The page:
Whenever a gun, in the possession of a determined murderer, is used as the means of murder, as in the Belcher case, we hear about it. But when a gun, in the possession of a citizen, cop, or soldier, prevents murder – which I believe happens far more often – we don’t often hear about it. In fact, when the fear of confronting a defensive gun deters a murder from being attempted in the first place, typically no one other than the would-be murderer ever knows about it. On balance, I believe, the gun has prevented far more murders than it has facilitated, meaning that, on balance, the gun has been an instrument of peace rather than an instrument of violence.
Costas, quoting Whitlock, stated “Handguns do not enhance our safety.” Yes, they do. Given that motivated murderers find means, and given the volume of guns already in the hands of American civilians, the greater likelihood is that the frequency and lethality of future tragedies could actually be reduced by more guns, not fewer. Last summer’s Colorado movie theater massacre may prove to be the most poignant illustration in recent memory of the folly in believing that a “No Guns Allowed” policy is likely to prevent gun violence. No one who’s motivated to commit murder is going to be deterred by the prospect of committing a misdemeanor by entering the crime scene with a prohibited gun. A “No Guns Allowed” policy simply ensures that law-abiding, well-trained, well-vetted, civilians licensed to carry guns will not have their guns available if violence breaks out on that premises, i.e. it simply ensures that the murderer will likely be the only person on the scene who’s armed.
While no one but the shooter is responsible for the movie theater massacre, one has to wonder whether it would have been as lethal if a number of moviegoers had been equipped to return fire. Yes, the shooter wore body armor, but even so, it would likely have been difficult for him to have sustained the assault under a hail of return fire (just ask a soldier or a police officer who has taken a bullet while wearing body armor). And yes, casualties could possibly have been caused by crossfire, but it is nevertheless difficult to imagine the existing body count having been elevated thereby. As other pundits have noted, events like the Colorado massacre never seem to happen in police stations or gun clubs.
Costas, again quoting Whitlock, stated that guns “exacerbate our flaws, tempt us to escalate arguments, and bait us into embracing confrontation rather than avoiding it.” No, they don’t. There’s no evidence, for example, that licensed concealed handgun carriers instigate or escalate confrontations because they have guns. On the contrary, earlier this year, concealed handgun carriers thwarted attacks and saved lives in two cases that got national coverage. One occurred in a Florida Internet café, where a concealed handgun carrier stopped an armed robbery and chased the robbers from the premises. The other occurred in a Utah grocery store, where a concealed handgun carrier stopped a knife-wielding assailant who was randomly stabbing shoppers as they entered and exited the store.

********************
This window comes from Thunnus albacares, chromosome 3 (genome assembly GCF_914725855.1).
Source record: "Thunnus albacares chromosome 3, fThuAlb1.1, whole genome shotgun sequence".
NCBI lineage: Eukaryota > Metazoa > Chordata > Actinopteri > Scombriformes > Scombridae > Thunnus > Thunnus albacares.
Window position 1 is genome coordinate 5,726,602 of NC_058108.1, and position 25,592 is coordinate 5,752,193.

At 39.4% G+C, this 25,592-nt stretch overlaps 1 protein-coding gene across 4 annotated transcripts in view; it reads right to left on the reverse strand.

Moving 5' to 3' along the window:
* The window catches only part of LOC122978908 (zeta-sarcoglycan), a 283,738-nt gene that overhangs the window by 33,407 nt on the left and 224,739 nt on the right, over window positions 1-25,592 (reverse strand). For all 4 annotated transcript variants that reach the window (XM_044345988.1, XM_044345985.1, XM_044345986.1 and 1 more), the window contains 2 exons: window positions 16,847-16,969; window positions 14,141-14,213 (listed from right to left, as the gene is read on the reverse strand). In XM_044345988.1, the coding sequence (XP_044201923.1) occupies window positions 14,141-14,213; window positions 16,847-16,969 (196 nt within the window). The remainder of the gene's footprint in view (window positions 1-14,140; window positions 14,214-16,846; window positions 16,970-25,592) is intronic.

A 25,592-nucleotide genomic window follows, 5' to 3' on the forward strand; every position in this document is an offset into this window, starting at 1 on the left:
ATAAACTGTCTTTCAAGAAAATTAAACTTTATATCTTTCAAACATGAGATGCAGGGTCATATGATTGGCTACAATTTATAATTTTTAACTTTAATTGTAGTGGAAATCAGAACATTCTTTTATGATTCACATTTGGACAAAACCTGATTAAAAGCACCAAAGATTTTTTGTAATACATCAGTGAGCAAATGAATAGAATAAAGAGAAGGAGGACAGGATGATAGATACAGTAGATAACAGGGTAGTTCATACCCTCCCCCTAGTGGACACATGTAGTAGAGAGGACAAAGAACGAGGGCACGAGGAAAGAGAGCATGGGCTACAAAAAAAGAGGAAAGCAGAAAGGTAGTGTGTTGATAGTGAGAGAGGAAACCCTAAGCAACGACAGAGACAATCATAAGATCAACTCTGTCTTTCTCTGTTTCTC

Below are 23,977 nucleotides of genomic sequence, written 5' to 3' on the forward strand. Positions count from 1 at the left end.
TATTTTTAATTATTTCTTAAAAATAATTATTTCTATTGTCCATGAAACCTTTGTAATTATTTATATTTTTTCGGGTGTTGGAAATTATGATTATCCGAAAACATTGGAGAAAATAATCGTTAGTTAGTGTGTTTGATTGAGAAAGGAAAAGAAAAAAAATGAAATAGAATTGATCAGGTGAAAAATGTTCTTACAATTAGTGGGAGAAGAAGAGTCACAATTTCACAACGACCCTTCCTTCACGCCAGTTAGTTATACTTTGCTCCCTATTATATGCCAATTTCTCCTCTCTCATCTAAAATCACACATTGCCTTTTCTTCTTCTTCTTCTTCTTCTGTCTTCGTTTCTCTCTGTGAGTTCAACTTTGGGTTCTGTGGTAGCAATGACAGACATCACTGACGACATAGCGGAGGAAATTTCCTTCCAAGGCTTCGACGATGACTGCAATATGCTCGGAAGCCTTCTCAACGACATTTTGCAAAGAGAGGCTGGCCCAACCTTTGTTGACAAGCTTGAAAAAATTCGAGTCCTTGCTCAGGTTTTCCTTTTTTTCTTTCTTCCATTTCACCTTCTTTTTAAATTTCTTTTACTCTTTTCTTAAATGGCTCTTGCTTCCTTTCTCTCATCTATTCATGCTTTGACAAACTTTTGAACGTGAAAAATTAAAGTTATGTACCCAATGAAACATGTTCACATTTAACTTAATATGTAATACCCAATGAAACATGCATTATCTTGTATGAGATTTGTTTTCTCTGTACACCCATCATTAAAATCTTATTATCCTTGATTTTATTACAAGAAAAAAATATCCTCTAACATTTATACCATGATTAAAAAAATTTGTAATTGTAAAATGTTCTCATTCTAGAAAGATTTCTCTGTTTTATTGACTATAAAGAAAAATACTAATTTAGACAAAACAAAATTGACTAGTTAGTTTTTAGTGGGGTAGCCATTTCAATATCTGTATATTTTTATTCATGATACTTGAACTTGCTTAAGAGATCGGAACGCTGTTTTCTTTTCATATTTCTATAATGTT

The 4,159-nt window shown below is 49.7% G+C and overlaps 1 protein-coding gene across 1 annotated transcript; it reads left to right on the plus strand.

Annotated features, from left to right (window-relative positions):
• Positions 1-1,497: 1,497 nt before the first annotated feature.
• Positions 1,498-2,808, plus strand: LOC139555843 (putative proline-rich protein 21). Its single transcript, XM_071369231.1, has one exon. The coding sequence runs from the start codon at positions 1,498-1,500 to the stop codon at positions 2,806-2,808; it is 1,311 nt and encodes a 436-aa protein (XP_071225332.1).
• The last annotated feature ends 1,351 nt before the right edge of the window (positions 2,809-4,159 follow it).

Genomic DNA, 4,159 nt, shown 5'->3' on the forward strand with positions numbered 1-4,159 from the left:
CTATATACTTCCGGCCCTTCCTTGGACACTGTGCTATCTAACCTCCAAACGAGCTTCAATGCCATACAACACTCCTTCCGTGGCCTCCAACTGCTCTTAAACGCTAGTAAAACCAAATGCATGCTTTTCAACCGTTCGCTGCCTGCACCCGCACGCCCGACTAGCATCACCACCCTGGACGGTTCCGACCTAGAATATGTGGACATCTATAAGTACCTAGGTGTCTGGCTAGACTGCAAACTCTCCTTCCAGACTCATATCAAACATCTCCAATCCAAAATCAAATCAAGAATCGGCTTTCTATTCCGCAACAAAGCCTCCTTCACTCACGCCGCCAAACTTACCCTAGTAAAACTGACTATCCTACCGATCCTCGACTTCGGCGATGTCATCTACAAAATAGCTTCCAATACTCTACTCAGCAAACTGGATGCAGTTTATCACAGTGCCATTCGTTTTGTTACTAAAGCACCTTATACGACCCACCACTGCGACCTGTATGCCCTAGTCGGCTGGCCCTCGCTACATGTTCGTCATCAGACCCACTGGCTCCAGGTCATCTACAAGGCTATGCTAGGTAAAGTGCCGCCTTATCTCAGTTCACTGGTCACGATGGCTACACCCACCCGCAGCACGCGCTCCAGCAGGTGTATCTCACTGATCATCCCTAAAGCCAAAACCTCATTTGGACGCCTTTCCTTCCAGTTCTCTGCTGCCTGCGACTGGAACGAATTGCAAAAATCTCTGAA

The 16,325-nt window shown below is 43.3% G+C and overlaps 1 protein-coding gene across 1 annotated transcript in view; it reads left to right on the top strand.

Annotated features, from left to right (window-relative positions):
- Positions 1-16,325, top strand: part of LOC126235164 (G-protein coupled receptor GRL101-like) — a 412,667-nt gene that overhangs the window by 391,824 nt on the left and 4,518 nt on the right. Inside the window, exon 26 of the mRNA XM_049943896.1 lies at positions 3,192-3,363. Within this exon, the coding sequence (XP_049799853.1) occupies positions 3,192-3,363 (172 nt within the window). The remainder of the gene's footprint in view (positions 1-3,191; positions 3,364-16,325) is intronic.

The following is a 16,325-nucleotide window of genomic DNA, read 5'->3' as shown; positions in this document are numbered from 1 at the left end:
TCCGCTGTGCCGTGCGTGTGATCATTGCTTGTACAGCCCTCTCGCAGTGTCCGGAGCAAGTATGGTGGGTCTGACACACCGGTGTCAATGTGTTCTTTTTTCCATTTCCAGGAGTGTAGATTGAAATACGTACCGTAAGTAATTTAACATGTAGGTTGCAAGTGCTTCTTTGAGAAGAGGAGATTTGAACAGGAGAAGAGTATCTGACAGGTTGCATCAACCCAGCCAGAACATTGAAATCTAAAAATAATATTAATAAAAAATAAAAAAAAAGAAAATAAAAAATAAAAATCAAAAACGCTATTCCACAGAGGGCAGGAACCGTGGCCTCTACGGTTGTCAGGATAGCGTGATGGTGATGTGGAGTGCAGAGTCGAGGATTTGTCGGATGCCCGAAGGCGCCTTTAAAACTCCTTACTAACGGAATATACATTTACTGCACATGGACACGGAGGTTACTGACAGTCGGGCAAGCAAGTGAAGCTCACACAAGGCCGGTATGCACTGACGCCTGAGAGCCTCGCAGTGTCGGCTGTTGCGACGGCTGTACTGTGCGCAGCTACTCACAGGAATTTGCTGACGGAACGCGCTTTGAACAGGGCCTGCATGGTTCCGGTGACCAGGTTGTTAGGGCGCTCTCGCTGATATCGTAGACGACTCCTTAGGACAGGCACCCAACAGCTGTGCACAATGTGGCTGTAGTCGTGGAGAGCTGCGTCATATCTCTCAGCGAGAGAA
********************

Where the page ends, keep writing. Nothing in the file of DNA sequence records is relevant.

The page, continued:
And, in the latter case, there is yet another lesson to be learned: When the concealed handgun carrier ordered the assailant to drop the knife or be shot, the assailant dropped the knife and was subdued by store employees and shoppers, illustrating that even someone whose behavior may appear “insane” is generally still aware of what he is doing and is generally still motivated primarily by self-interest/preservation. People who feel entitled to exert control over innocent others through force generally have little respect for words, but they generally do have respect for reciprocal force. In fact, they are usually cowards. Therefore, while a would-be mass murderer is likely to be emboldened rather than deterred by a “No Guns Allowed” policy, he may be deterred by the inability to know whether, when, and from whom return fire is likely to come.
So, does that mean there’s not a role for government to play in reducing gun violence in America? No. Our federal and state governments can reduce judges’ discretion to allow dangerous individuals and repeat offenders to remain on the streets by, for example, increasing mandatory minimum sentences. Our federal government also can better integrate the patchwork that is our national background check system for firearms purchases. These measures would’ve stopped, or at least delayed, for instance, the Virginia Tech shooter. In other words, we can do a better job of keeping guns out of the hands of people we know to be dangerous without taking guns away from people who’ve shown no propensity toward criminal violence. That kind of narrowly-targeted, common-sense legislation is not, however, what Costas and Whitlock have apparently advocated. Maybe their views have been obstructed by emotion and/or ideology, but they’ve simply called this one wrong.